She Can Bring Us Home: Dr. Dorothy Boulding Ferebee, Civil Rights Pioneer

Time Period
1925 to Today
Media Type
Black History
Civil Rights
Science & Technology
Women's History
Diane Kiesel

On August 20, 2015, Diane Kiesel delivered a Banner Lecture entitled "She Can Bring Us Home: Dr. Dorothy Boulding Ferebee, Civil Rights Pioneer."

At a time when blacks faced Jim Crow segregation, menial employment opportunities, and lynch mobs, Dorothy Ferebee, a native of Norfolk, was sought after to advise presidents and Congress on civil rights matters and to assist foreign governments on public health issues. She ran one of the nation’s most influential civil rights’ organizations—the National Council of Negro Women—during the nascent racial equality movement and led one of history’s most famous public health efforts—the Mississippi Health Project—in the Deep South during the Great Depression. Dr. Ferebee was a household name in black America for forty years. In her day, she was the media darling of the then thriving African American press. Ironically, her fame faded and her relevance waned as blacks achieved the professional and political power for which she so vigorously fought.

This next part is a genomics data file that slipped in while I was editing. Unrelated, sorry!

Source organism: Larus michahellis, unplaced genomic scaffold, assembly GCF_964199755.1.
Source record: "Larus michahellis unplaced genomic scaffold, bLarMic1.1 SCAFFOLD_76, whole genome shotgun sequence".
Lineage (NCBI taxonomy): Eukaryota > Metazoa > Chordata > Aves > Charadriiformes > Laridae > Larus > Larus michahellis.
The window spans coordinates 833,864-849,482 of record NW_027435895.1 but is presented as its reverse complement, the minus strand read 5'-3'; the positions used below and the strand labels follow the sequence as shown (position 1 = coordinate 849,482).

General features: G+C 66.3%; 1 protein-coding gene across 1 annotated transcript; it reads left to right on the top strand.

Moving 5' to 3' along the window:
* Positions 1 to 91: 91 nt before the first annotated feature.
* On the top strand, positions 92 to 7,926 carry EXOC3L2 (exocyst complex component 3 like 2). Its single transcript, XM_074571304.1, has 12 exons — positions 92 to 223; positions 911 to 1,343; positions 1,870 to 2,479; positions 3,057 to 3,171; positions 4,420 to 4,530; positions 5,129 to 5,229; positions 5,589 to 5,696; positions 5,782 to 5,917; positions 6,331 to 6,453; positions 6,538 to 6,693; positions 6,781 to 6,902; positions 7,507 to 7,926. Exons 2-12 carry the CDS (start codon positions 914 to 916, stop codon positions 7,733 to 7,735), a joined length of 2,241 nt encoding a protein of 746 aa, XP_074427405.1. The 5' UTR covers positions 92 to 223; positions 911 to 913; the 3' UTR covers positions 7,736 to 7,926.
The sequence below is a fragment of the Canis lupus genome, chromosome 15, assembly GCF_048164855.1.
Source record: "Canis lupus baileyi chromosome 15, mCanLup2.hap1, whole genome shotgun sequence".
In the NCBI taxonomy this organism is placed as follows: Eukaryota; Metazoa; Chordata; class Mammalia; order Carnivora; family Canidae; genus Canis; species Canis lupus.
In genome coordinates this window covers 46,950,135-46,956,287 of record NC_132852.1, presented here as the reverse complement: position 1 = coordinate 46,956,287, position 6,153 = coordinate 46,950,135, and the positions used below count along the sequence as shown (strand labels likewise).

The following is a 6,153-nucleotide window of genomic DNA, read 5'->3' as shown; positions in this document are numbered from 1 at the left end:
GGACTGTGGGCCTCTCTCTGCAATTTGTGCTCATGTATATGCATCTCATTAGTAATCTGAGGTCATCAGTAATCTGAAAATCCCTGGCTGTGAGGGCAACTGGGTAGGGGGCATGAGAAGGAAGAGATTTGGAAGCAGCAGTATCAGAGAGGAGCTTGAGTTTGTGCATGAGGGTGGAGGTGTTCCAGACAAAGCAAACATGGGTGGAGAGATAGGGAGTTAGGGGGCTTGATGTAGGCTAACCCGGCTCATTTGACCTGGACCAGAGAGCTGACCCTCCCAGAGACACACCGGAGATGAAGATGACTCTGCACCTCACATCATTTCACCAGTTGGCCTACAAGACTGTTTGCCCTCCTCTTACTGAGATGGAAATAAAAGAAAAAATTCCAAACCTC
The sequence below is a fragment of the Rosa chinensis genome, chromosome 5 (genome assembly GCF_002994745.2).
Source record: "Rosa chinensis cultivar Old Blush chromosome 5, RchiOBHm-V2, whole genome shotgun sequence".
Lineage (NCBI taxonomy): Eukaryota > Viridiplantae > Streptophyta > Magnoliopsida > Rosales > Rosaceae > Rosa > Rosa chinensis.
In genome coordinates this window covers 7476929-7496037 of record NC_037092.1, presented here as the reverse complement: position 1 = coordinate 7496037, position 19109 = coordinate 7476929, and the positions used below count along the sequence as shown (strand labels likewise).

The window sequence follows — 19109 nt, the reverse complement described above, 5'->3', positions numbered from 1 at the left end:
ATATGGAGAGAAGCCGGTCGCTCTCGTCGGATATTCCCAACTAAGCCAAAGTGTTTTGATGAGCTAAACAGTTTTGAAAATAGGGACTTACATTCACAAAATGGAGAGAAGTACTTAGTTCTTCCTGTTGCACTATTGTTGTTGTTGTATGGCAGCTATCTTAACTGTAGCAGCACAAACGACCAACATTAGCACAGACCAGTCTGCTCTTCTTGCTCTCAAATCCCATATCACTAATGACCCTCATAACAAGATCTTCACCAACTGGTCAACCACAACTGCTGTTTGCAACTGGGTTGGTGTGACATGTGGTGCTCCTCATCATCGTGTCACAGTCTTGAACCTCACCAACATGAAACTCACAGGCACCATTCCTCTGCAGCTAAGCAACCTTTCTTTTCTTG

This is the first full-scale biography of this significant but relatively unknown black leader. Judge Diane Kiesel—a former reporter in the Washington, D.C., bureau of Copley Newspapers; prosecutor in the Office of the New York County District Attorney; and adjunct professor of law at New York Law School—is an Acting Supreme Court Justice on the New York state trial court. She is the author of Domestic Violence: Law, Policy, and Practice and She Can Bring Us Home: Dr. Dorothy Boulding Ferebee, Civil Rights Pioneer.

The content and opinions expressed in these presentations are solely those of the speaker and not necessarily of the Virginia Museum of History & Culture.

Want to listen to an audio-only version of this lecture? Listen now on Soundcloud.